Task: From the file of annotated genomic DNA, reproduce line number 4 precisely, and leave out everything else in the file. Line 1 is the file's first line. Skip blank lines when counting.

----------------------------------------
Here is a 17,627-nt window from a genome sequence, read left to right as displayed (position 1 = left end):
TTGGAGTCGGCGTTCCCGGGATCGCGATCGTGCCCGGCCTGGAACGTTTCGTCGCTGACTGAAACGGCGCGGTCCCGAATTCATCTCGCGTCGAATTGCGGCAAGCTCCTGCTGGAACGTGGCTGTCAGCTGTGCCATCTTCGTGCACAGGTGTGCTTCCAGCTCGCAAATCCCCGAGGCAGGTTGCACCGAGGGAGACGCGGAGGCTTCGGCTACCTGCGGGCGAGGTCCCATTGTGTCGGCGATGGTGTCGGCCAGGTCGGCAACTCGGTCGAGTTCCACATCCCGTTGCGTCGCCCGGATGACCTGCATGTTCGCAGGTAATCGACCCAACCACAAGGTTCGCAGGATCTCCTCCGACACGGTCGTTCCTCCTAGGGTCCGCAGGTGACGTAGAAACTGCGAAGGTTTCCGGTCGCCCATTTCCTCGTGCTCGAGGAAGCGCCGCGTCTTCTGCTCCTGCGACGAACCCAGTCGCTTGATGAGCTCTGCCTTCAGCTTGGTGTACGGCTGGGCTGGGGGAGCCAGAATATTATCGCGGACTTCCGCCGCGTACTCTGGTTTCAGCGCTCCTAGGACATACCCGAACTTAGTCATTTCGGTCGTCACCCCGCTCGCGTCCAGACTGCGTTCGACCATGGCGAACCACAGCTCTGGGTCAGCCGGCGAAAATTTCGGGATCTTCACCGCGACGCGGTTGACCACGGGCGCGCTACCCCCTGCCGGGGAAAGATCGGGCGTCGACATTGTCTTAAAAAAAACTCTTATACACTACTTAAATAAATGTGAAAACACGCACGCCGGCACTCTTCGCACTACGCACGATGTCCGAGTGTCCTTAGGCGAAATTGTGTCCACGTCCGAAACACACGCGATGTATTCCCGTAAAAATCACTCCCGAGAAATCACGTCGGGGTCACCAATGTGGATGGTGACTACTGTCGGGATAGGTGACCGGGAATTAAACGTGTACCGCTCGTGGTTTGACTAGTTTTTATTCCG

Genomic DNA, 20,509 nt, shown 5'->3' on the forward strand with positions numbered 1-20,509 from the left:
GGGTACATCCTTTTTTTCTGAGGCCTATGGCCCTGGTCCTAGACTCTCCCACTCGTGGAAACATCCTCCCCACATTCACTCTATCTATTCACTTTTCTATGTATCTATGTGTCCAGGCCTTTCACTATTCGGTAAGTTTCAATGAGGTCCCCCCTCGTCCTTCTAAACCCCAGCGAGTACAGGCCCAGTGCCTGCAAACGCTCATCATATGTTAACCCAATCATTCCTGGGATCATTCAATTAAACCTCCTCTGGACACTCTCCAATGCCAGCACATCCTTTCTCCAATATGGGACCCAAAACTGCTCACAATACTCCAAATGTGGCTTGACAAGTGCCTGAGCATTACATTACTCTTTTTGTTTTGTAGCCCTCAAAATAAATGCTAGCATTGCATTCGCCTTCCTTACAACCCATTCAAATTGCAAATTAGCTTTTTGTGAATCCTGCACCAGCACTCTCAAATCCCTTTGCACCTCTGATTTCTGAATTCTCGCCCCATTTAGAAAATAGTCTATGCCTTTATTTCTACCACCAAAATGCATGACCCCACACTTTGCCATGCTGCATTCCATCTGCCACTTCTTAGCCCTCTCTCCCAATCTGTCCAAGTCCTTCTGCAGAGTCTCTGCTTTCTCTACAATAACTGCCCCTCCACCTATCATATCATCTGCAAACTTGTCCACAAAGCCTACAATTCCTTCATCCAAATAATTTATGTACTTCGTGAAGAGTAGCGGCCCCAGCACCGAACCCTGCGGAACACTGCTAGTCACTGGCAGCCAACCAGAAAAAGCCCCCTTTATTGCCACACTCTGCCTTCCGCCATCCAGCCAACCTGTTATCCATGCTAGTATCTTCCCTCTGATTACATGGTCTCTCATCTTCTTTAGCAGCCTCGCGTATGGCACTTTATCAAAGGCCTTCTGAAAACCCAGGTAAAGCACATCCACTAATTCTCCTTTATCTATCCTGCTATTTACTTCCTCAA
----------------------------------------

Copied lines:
GGGTACATCCTTTTTTTCTGAGGCCTATGGCCCTGGTCCTAGACTCTCCCACTCGTGGAAACATCCTCCCCACATTCACTCTATCTATTCACTTTTCTATGTATCTATGTGTCCAGGCCTTTCACTATTCGGTAAGTTTCAATGAGGTCCCCCCTCGTCCTTCTAAACCCCAGCGAGTACAGGCCCAGTGCCTGCAAACGCTCATCATATGTTAACCCAATCATTCCTGGGATCATTCAATTAAACCTCCTCTGGACACTCTCCAATGCCAGCACATCCTTTCTCCAATATGGGACCCAAAACTGCTCACAATACTCCAAATGTGGCTTGACAAGTGCCTGAGCATTACATTACTCTTTTTGTTTTGTAGCCCTCAAAATAAATGCTAGCATTGCATTCGCCTTCCTTACAACCCATTCAAATTGCAAATTAGCTTTTTGTGAATCCTGCACCAGCACTCTCAAATCCCTTTGCACCTCTGATTTCTGAATTCTCGCCCCATTTAGAAAATAGTCTATGCCTTTATTTCTACCACCAAAATGCATGACCCCACACTTTGCCATGCTGCATTCCATCTGCCACTTCTTAGCCCTCTCTCCCAATCTGTCCAAGTCCTTCTGCAGAGTCTCTGCTTTCTCTACAATAACTGCCCCTCCACCTATCATATCATCTGCAAACTTGTCCACAAAGCCTACAATTCCTTCATCCAAATAATTTATGTACTTCGTGAAGAGTAGCGGCCCCAGCACCGAACCCTGCGGAACACTGCTAGTCACTGGCAGCCAACCAGAAAAAGCCCCCTTTATTGCCACACTCTGCCTTCCGCCATCCAGCCAACCTGTTATCCATGCTAGTATCTTCCCTCTGATTACATGGTCTCTCATCTTCTTTAGCAGCCTCGCGTATGGCACTTTATCAAAGGCCTTCTGAAAACCCAGGTAAAGCACATCCACTAATTCTCCTTTATCTATCCTGCTATTTACTTCCTCAA